In the following we show examples of the types of geological facies models we have detailed knowledge of. All models can be conditioned to well observations and seismic data. Most of them have been developed by us in close cooperation with the oil industry.
Object based methods
Fluvial deposits with petrophysical trends and heterogeneity following the channel geometry:
Below is a picture of deposits along the Mississippi river system. Note that the deposits are point bars. The reason the deposits look like channels are the geographic confinement of the river system in a time period. The river itself may change significantly within this time period. So the channel-like objects in the picture above are really the sum of many point bars deposited in the river valley.
Deep marine deposits - turbidites
Turbidite deposits are formed by sediments sliding down underwater channels and finally settling on the ocean floor.
Below is an underwater picture of a turbidite flow. The size of these turbidite flows can differ by many orders of magnitude from small local events to flows travelling hundreds of kilometers.
Below is a map of the ocean around India displaying the possible size of these events. We can see the channels guiding the turbidite flows quite clearly.
General point process models
Point processes can be used for many shapes. Below is a facies model with three different basic shapes: Cones (green), ellipsoids (blue), and thinner-in-the-middle (red). Note the different clustering of the different facies types. The clustering is obtained by having different spatially varying intensity for the different object types.
These facies objects have been populated with petrophysics. Different petrophysical trends are used in the different facies types.
Pixel based methods
We have significant experience with two pixel based methods: Truncated Gaussian fields and indicator kriging. We consider Markov random field models and multipoint methods promising but they still have to prove their efficiency and flexibility.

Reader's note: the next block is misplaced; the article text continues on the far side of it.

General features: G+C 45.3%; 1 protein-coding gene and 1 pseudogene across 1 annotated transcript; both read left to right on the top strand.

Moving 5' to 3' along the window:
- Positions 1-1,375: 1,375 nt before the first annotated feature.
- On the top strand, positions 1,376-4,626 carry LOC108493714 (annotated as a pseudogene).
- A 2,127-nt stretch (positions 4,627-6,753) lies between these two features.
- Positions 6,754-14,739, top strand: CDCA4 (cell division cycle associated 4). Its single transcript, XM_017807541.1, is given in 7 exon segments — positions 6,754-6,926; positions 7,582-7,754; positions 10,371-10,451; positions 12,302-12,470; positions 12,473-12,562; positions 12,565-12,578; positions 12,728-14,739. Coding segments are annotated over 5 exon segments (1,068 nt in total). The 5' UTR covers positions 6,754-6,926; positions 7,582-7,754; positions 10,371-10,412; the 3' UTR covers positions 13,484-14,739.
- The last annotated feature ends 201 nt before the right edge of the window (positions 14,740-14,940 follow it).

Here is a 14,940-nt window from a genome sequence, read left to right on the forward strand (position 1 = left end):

Truncated Gaussian random fields is a method where a continuous Gaussian field is mapped into discrete facies classes. In our implementation we can impose trends to force transitions from one facies to the next in a systematic fashion. A basic property with this method is that there is a strict ordering of facies. This is appropriate in certain depositional evironments where there is a systematic sequence of depositions. Below are one example showing a carbonate atoll and a few examples showing shallow marine deposits.
Carbonates are a diverse and complex phenomenon. Some carbonates are made coral reef atolls, like the left picture:
The figure in the middle shows an intersection of an atoll with two facies simulated by truncated Gaussian simulation. To the right, we see the simulated porosity in the atoll.
Shallow marine deposits
Here we three figures of shallow marine deposits corresponding to three different situations depending on the mass transport and the strength of the wave influence. The leftmost is wave dominated whereas the rightmost is river dominated.
These three situations mimic what we see in the three areal photos below:
This is a method originally proposed for making realizations of continuous petrophysical properties such as permeability. However, the two-step approach promoting the separation of petrophysical properties into more statistically homogeneous facies has made this approach obsolete. The current popularity of indicator kriging was tremendously boosted when it was realized that it is a powerful tool for generating facies models. In particular when data are abundant and the geological constraints are vague, indicator kriging is a very efficient and useful tool.